However, I like some protein at breakfast. It helps keep me full longer and makes me feel less bloated than a massive load of carbohydrates. I love eggs, but rarely want to whip out the skillet to cook them on a weekday morning, what with a full day of cooking ahead of me (not to mention all the dishes I end up doing while I cook).
Today I tried something new, and in the time it takes to toast a bagel, I had a mug full of steaming hot eggs and vegetarian sausage that was packed with protein and flavor. Inspiration came from Hungry Girl 1-2-3, Lisa Lillien's new cookbook of easy, low-calorie recipes. I don't use lots of the processed foods she promotes, but I do like her ideas and flavor combinations, so I used her egg mug idea with (gasp) real eggs and came up with a great breakfast with infinite possibilities (not to mention 20 grams of protein).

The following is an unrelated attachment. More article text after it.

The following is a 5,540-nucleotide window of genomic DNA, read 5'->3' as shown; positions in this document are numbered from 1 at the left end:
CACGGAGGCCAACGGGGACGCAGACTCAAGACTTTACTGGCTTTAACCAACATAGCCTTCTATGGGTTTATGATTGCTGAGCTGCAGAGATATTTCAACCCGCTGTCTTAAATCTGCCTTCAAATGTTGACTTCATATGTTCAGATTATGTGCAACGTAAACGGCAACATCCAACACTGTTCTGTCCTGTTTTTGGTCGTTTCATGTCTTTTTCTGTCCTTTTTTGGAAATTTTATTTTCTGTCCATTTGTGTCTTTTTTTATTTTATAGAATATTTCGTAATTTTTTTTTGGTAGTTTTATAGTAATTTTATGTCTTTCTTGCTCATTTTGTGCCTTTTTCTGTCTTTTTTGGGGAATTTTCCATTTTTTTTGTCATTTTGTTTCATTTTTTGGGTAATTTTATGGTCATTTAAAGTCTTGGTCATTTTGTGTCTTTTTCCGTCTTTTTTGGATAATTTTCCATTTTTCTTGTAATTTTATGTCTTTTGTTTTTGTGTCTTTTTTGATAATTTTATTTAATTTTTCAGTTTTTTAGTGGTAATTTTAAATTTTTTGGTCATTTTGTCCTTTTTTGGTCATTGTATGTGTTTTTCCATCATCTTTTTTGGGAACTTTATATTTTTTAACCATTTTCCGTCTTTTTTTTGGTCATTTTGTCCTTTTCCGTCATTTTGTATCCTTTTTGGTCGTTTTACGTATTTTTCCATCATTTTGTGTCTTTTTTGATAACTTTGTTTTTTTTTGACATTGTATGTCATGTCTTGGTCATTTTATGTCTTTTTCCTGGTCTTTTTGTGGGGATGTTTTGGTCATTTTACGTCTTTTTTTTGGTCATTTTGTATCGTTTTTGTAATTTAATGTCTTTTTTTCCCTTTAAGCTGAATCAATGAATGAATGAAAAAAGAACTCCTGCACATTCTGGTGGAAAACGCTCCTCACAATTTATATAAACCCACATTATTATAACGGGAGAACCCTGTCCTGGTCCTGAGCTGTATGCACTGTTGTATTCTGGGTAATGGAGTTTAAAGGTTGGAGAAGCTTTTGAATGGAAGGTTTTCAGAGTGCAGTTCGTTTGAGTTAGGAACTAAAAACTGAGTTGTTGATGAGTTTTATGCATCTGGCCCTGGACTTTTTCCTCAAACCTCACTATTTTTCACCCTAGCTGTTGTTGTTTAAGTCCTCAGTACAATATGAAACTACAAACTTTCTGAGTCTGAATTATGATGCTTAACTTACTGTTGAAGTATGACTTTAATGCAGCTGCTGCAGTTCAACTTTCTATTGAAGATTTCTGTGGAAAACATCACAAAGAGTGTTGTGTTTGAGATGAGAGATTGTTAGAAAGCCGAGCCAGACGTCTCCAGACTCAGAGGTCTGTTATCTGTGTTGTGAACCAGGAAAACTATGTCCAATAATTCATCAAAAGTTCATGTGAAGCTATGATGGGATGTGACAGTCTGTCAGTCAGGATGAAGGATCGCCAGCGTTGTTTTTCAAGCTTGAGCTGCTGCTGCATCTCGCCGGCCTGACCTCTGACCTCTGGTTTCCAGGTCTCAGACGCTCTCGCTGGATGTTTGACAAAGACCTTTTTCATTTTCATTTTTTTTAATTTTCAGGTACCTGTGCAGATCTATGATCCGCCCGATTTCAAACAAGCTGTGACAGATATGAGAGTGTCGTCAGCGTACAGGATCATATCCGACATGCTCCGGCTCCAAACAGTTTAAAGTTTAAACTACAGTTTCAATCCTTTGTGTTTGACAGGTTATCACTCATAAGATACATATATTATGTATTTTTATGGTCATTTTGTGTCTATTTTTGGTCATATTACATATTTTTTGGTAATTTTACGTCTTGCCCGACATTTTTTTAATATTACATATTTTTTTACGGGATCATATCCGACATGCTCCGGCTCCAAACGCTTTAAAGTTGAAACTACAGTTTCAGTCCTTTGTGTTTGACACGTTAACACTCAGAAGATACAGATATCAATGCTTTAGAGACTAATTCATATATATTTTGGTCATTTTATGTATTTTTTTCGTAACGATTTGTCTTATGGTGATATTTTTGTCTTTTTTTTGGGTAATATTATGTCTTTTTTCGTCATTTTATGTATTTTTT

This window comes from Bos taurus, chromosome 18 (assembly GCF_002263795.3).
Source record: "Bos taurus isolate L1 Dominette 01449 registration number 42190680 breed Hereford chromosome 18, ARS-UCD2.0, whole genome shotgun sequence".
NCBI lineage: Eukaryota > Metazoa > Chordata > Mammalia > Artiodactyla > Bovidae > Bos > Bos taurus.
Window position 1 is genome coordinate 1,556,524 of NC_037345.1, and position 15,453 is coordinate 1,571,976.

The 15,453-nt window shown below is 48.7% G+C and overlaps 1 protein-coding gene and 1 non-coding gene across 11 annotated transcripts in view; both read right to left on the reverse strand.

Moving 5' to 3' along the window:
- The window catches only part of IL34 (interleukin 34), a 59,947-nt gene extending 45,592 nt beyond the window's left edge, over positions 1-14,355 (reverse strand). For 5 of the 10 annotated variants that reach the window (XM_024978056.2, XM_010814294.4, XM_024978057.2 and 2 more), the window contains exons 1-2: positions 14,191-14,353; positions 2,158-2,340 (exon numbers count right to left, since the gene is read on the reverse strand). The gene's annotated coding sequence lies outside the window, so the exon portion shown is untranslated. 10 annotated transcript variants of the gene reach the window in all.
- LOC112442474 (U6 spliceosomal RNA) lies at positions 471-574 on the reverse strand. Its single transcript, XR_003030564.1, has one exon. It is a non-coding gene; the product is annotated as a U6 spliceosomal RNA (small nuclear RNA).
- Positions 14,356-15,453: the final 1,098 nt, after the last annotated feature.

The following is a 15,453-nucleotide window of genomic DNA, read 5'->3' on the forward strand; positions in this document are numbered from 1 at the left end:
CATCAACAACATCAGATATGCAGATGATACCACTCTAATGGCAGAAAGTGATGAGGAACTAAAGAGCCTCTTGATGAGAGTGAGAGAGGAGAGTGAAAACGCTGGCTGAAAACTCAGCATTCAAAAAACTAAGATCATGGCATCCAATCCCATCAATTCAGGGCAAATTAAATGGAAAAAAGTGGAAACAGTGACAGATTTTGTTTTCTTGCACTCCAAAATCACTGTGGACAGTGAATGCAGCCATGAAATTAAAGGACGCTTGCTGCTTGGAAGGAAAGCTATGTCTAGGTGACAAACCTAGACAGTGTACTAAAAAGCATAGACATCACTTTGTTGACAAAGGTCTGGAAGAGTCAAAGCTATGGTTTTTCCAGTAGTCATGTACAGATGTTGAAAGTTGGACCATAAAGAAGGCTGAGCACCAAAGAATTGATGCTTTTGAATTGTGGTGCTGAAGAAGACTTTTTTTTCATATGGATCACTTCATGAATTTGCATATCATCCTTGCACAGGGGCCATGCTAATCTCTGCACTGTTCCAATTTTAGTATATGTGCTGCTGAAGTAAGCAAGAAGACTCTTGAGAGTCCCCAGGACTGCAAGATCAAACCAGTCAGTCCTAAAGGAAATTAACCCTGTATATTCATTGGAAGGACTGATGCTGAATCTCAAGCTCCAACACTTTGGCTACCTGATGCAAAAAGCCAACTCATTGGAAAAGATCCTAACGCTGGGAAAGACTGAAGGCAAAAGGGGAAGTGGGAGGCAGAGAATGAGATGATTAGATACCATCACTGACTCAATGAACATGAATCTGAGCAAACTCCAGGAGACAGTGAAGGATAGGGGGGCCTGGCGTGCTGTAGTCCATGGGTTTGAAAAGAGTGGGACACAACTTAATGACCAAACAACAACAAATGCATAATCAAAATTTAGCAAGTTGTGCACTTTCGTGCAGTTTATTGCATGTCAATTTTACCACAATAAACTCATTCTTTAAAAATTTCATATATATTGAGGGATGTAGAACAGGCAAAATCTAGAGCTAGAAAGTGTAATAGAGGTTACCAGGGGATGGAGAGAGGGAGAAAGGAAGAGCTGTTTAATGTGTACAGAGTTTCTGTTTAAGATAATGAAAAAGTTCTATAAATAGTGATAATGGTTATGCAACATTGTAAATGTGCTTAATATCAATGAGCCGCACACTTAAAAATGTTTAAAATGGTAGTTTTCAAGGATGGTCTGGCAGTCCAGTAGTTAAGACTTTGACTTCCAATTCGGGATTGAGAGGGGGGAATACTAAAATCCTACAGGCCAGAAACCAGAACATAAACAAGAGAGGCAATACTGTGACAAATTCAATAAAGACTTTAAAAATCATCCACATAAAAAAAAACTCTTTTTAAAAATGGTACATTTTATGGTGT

Spray a microwave-safe mug with nonstick cooking spray. Crack the egg and the egg white into the mug and mix it with a fork. Microwave on high for 30 seconds. Stir the eggs again and microwave for 20 more seconds, or until eggs are cooked through. Crumble the sausage patty into the eggs and eat.
168 calories, 8 g. fat, 4 g. carbs, 20 grams of protein (made with above ingredients)
*Other possible add-ins in place of the sausage: shredded cheese, salsa, finely chopped vegetables, smoked salmon, bacon bits, chopped ham or turkey
Last night's dinner proved once again that a dish using just a few quality ingredients almost always prevails as my favorite part of the meal. The fresh tastes sing out; there's nothing muddled or confusing; it's just clear, bright and delicious.